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Madison wrote:What, no pictures?
I kid, I kid, the mood in this thread is grim. Just trying (poorly) to lighten it up a bit. At least she has survived and maybe will recover (says the halo was able to be removed).
The word “decapitated” carried her story across the globe on a tsunami of news wires, Web sites and blogs.
The flood of interest amazed the former Fremont woman who was injured Jan. 25 in a traffic accident 50 miles southeast of Lincoln.
“It’s crazy,” Shannon Malloy said in a thready, raspy voice when reached by phone at her mother’s home in Colorado.
A Denver TV station called her injury an internal decapitation, conjuring images of Frankenstein and Ichabod Crane.
The technical term is atlantooccipital dislocation.
As her head hit the dashboard, the force separated the skull from the spine. It’s not an uncommon injury, but it’s usually found during an autopsy.
It’s similar to what Christopher Reeve suffered, only his was more severe.
Surviving a dislocated head, while still rare, has become more common due to quicker airway protection and better spinal isolation at accident scenes. More than 100 “decapitated” people may be walking around, according to medical literature.
As Malloy’s story sped across the globe, it was told like a fairy tale: Woman is decapitated, survives, does well, and it’s a miracle.
On good days, she wouldn’t dispute that.
But not every day is good.
The slight 30-year-old — who is 5 feet, 1 inch tall and weighs 125 pounds — was a passenger in the vehicle involved in the accident near Tecumseh. She’s suing an insurer and can’t give specifics about the crash. Accident details were not available from Johnson County officials.
“I remember being slumped over and not being able to respond,” she said.
“I don’t remember any pain.”
She heard her breath gurgling but could do nothing about it.
“Stay alive,” she thought to herself. “I can’t die.”
She heard her boyfriend, Graham Neary, asking if she was OK.
“Please stay with me,” she heard him say. “Then I don’t remember much until the paramedics pulled me out of the car.”
She was taken to BryanLGH Medical Center West, but her memory of the three weeks she spent in ICU are fragmented. She recalls interacting with family, but a ventilator prevented her from talking.
“At some point in the ICU, I remember writing a note (to her mom), asking if I was paralyzed.
“She said, ‘No.’”
Then, “why was I there?”
Malloy’s mother, Robin Frazee, arrived from Denver the day after the accident. Doctors at first focused on Malloy’s broken pelvis and ankle, but that changed when she stopped breathing as her ventilator was removed.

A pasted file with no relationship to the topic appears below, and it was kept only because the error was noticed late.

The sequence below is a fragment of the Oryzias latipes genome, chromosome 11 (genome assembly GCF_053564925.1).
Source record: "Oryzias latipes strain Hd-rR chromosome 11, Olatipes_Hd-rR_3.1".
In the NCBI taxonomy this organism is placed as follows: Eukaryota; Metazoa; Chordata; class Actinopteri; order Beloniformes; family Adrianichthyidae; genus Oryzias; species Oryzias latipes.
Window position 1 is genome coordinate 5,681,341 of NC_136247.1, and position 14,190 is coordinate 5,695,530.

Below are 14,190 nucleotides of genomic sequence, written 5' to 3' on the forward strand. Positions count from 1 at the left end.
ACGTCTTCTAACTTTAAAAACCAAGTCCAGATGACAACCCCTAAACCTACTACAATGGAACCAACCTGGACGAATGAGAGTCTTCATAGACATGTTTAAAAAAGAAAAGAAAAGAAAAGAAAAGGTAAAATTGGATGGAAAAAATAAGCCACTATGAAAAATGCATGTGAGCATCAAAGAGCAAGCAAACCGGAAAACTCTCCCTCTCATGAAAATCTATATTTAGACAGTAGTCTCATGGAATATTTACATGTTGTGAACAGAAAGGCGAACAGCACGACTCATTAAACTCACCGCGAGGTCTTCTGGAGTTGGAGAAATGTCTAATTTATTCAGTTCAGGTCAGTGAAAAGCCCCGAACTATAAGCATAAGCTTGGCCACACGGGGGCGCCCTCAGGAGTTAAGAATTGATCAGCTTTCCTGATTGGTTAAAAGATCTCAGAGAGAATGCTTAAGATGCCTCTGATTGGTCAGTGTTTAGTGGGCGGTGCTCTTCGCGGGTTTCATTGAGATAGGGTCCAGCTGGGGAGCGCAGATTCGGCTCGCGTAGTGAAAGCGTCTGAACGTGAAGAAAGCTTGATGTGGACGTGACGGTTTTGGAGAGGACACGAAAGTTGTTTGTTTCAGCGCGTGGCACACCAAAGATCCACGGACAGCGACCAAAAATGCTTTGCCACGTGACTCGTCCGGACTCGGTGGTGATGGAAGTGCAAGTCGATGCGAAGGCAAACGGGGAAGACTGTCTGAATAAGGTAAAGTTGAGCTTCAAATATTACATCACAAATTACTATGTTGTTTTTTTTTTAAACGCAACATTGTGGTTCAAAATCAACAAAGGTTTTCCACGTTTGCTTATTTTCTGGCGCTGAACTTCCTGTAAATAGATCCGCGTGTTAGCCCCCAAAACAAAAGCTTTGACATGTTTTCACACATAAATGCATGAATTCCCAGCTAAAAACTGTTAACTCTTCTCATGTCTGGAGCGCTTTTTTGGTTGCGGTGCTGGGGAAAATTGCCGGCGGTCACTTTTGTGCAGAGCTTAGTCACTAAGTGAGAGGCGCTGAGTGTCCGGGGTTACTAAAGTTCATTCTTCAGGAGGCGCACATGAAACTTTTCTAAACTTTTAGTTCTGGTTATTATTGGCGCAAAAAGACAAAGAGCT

An MRI offered a view of “something real funky way up high near the base of her skull,” Frazee said.
An orthopedic halo, a metal cage, was placed over her head to isolate movement.
Malloy calls herself a pessimist.
But somehow she has stayed mostly positive throughout her ordeal.
“My family keeps joking that I must be brain damaged because I’m so positive,” she said.
After ICU, Malloy was moved to rehabilitation at BryanLGH. It was her strongest moment, walking out two weeks later.
Given the extent of her injuries and her recovery over five weeks, she thought: “Everything’s going to be OK soon.”
That proved to be too optimistic.
Her eyes remain crossed, but surgery could fix that.
She underwent surgical fusion of the occipital bone to the C3 vertebrae to create stability. It allows her head to turn 1 inch side to side. The halo came off on April 13.
But she can’t swallow.
“My esophagus muscle is so tight that even water won’t pass through,” she said. “I can’t even swallow my own spit.”
Her birthday is June 1, and her mother said Malloy often says: “All I want is to swallow for my birthday.” Or, “I’d never walk again if I thought I could swallow.”
Malloy was between jobs at the time of the accident, said her mother, now her advocate and care assistant.
No surgeries to fix Malloy’s vision or swallowing are scheduled.
Money remains a problem.
When the family didn’t hear from the insurance company after the accident, they hired a lawyer. That used much of the money that had been forthcoming.
Malloy went to the emergency room Sunday because of an infection around her feeding tube. She’d been trying for weeks to get an appointment to take care of the problem, Frazee said.
They have visited the Denver Medicaid office seven times, she said, and they continue to be told they need to return with additional information.
The fund established for Malloy has been disappointing, but they don’t know how much money they’ll need for the surgeries or even how many surgeries are needed.
Comments on some blogs and Web sites blame Malloy for her injuries or have lobbed criticism.
“Everybody is entitled to their opinion,” Malloy said. “The people making negative comments don’t realize this is really happening to somebody, and it’s not some bad movie.”
But it can feel like a bad movie.
Sometimes, she said, “I feel like I’m on the outside looking in. At other times, I wish I was on the outside looking in.”
It has made her more aware of her strengths.
“I thought I was strong, but I had no idea that I was this strong,” she said.
Before her accident, Malloy kept a journal and wrote poetry. She’s tried writing this story, but her constant backaches make it difficult.
“I’m not a religious person, but there’s a reason for me to be here,” she said. “And I’ve got to find out what that reason is and fulfill it.”
For her mother, something amazing has been shown by the global response: “People care.”
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